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wesbridge restaurant

West Bridge Restaurant, one of several existing darlings in Kendall Square, shot to fame after launching in late spring 2012. Chef Matthew Gaudet, an Aquitaine Bistro alumnus, created the menu with a French flair. Avoid missing the jarred egg.

One of the newest eateries to open in Kendall Square, West Bridge gets its name from its location just across the old West Boston Bridge in Boston. Naturally, my buddy Elizabeth and I had to check it out. We agreed to get together for dinner on a Tuesday night at random after work. The hostesses showed me to our table and graciously greeted me when I arrived, a bit ahead of Elizabeth. Since it was early in the evening, the restaurant was rather empty, which allowed me to take a look around. I cherished its openness. The contrast between the bright and dark seats, the clean lines, and the wood floors gave the space a certain allure and conformed to the Kendall Square style.

In addition to taking my drink order, our attentive, gregarious, and well-informed server showed me that the menu, which included both wine and food, was actually folded up and placed inside my napkin. I selected a sparkling Malbec (09 Dom, Augis, Sparkling Malbec, “La Rosee,” Loire, FRA) after glancing over the menu. These days, I’m all about the pink bubbles, and this one did not let me down.

We agreed to share a few items for supper. We ate primarily vegetarian, but I was determined to try at least one meal that included meat, and the dandelion salad with gooseberries and duck confit jumped out at me. The duck, which complemented the mildly bitter greens well, was tender and juicy. Gooseberries are something I think I’ve never tried before, and I enjoyed the dish’s subtle citrus overtones that they added.

The taste of the nutty farro and green garbanzo beans was light and rich, like butter. I adored how the dish’s various textures came together. If I hadn’t had to split the bowl with Elizabeth, I would have eaten it all. (It’s fortunate that I just found out I enjoy green beans.)

I knew the peas and favas would be delicious because I had read about them here and here. The crispy bacon with shiitake mushrooms is placed on top of the green vegetables, which are served over a thick layer of goat cheese cream. The goat cheese cream pulled everything together and added a little sharpness, while the mushrooms were nearly perfect enough to take the place of actual bacon.

We had the good fortune to have the chef prepare us one of everything for dessert. (We only had to pay for one dessert; we were able to sample them all. Everything else we ordered was paid for.) The ice cream cookie sandwich comes first. That was amazing, of course, especially because West Bridge provides SoCo Creamery ice cream. While the cookie didn’t particularly impress me, the combination of all the ingredients made for a delicious dessert.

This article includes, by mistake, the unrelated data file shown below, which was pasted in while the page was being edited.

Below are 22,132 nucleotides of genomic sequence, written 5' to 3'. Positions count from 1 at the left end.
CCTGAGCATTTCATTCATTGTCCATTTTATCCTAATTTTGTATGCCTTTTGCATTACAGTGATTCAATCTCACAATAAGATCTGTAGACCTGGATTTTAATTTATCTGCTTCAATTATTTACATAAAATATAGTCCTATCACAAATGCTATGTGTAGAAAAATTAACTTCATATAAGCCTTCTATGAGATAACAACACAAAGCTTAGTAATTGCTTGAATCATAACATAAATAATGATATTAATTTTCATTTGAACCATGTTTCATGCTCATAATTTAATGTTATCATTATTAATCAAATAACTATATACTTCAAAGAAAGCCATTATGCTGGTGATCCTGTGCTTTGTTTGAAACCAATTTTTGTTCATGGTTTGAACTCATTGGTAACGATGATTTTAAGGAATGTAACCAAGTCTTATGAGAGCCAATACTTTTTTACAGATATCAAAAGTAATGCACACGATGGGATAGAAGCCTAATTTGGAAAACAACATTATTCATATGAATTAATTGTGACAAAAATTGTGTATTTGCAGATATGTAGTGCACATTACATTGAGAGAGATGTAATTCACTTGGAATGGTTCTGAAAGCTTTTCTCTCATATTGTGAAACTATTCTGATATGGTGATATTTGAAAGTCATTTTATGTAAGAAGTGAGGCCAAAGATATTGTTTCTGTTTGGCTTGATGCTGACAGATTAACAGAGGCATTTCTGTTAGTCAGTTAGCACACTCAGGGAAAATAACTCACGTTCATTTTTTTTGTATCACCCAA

There was rhubarb tart, but the rhubarb was just too woody to be fun. We provided the general manager with our feedback, so maybe the tart may be improved the next time. Since rhubarb is currently mostly out of season, it may even have been replaced by then.

Carrot cake with hazelnut buttercream was served with a tasty syrup and was delicious and spicy. When we reached the bottom of the cake, we eventually dug into the hazelnut buttercream, even though we had problems finding it. Though I enjoyed the cake otherwise, I would have preferred a little extra buttercream (who wouldn’t? perhaps they could add some tiny rosettes on the side). It was such an inventive take on what is typically thought of as a daily cake.

Among the dessert options, my favorite was a kind of deconstructed S’more. Chocolate panna cotta, homemade marshmallow fluff, and a crisp graham cracker crumb topping topped this layered dessert. There was a miso sauce between the layers of chocolate, marshmallow, and graham cracker crumbs—elements that are commonly seen in s’mores. Although it may seem like an odd addition to a dessert, it added a touch of salty that counterbalanced the sweetness of the s’mores ingredients.

food and drink

All in all, I had a great time at West Bridge and am eager to try other things on the menu. I’m all for sharing dishes, so I really like the idea of small plates. However, I also want to bring Jeff back so we can tackle the 32-ounce bone-in rib eye, which is a big dish that’s meant to be shared, and I’d be interested in trying the roast chicken (after reading this article in the Boston Globe).

West Bridge is a nice addition, as are many of the eateries that have opened in Kendall in the last year or two. (I must admit that I’m a little envious of Kendall because she now has so many fantastic restaurants. During the five years I worked there, the opportunities were quite limited. The fact that West Bridge’s bar opens at three is also quite important. My old coworkers and I used to have to wait around until after 5:30 or 6:30 in order for a decent bar to open.)